March 18, 2012

St. Patrick's Day Celebrations Provided Distraction for the Robbery of the Isabella Stewart Gardner Museum in 1990

Rembrandt's The Storm on the
 Sea of Galilee
is his only seascape.
by Catherine Sezgin, ARCABlog Editor

The Boston Globe highlighted the 15th anniversary.  PBS News hour noted the 20th anniversary (along with numerous other media outlets). Anthony Amore, the security director of the Isabella Stewart Gardner Museum, has his contact information plastered on the museum's website to collect the lastest leads on the masterpieces stolen from Boston on St. Patrick's Day weekend in 1990.  Despite all these efforts and a $5 million reward for information leading to the recovery of stolen paintings by such recognizable artists as Rembrant and Vermeer, empty frames continue to save the spaces on the walls from where these masterpieces were hung by their benefactor.

In 2009, Ulrich Boster published a book, The Gardner Heist: The True Story of the World's Largest Art Theft and a year later the Federal Bureau of Investigation used billboards to get the public to help solve the mystery of the largest art theft in American history.  The thieves removed works of art highlighted by Vermeer's The Concert; Rembrandt's A Lady and Gentleman in Black; Rembrant's The Storm on the Sea of Galilee; Rembrandt's Self-Portrait; and Govaert Flinck's Landscape with Obelisk, and Manet's Chez Tortoni. You may view the images of the missing art on the website of Stolen the Film, Rebecca Dreyfus' documentary highlighting art detective Harold Smith's efforts and obsession to find the paintings.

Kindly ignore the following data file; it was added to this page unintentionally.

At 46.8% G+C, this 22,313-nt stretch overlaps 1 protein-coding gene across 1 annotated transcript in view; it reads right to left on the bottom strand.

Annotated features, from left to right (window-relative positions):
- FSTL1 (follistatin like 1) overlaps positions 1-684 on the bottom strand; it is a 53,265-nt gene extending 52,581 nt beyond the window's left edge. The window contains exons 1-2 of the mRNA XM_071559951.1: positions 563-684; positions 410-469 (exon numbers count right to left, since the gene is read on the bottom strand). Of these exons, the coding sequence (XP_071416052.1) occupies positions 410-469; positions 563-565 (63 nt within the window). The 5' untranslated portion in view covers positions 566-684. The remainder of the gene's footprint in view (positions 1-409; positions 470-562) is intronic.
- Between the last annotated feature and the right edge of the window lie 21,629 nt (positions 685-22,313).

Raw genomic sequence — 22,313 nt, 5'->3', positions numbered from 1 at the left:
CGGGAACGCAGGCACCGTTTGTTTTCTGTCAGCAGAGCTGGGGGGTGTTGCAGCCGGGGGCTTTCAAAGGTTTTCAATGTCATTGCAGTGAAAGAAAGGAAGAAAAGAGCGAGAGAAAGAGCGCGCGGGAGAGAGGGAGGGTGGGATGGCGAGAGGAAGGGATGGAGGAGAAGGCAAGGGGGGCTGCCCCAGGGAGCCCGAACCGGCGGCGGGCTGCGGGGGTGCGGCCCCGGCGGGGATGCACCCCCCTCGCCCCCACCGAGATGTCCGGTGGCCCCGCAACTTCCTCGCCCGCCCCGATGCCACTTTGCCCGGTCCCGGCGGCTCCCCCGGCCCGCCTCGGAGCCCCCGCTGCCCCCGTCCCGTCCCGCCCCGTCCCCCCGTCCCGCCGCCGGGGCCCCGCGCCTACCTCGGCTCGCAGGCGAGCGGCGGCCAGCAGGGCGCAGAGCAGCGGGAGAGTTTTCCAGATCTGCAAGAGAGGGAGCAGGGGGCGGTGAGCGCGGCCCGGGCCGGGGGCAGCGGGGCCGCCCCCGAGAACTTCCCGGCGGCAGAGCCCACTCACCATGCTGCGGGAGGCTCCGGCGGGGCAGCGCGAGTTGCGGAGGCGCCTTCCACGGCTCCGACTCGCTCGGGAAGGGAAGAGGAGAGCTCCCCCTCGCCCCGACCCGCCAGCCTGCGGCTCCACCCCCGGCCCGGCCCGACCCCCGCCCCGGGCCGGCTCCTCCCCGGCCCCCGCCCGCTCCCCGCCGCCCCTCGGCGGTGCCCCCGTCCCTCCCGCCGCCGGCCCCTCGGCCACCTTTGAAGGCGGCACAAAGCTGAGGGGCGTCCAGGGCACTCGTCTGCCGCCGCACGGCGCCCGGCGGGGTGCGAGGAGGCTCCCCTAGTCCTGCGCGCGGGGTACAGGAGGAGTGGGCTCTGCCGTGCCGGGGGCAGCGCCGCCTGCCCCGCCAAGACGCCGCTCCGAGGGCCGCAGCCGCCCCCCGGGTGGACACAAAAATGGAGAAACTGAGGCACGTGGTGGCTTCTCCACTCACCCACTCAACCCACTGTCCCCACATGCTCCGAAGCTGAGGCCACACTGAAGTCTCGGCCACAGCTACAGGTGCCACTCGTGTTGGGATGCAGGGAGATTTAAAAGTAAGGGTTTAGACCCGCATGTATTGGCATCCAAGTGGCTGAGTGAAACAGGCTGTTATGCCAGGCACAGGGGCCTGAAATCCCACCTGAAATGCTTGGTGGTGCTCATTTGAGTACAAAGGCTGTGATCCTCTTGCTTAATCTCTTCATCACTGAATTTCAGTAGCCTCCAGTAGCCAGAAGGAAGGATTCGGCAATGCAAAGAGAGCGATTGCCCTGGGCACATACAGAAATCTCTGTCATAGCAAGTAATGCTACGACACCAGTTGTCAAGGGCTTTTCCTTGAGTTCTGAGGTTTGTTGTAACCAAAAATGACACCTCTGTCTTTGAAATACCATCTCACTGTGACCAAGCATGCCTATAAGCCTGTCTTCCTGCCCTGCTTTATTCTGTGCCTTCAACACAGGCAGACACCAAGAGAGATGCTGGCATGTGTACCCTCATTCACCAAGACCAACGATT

Just after midnight, St. Patrick's Day celebrations in America's most Irish of cities provided cover for two unarmed men to enter the Isabella Stewart Gardner museum dressed as police officers and to leave 90 minutes later with 13 stolen items worth more than $300 million.  Unconditional immunity offered to anyone who helps locate or recover these paintings.


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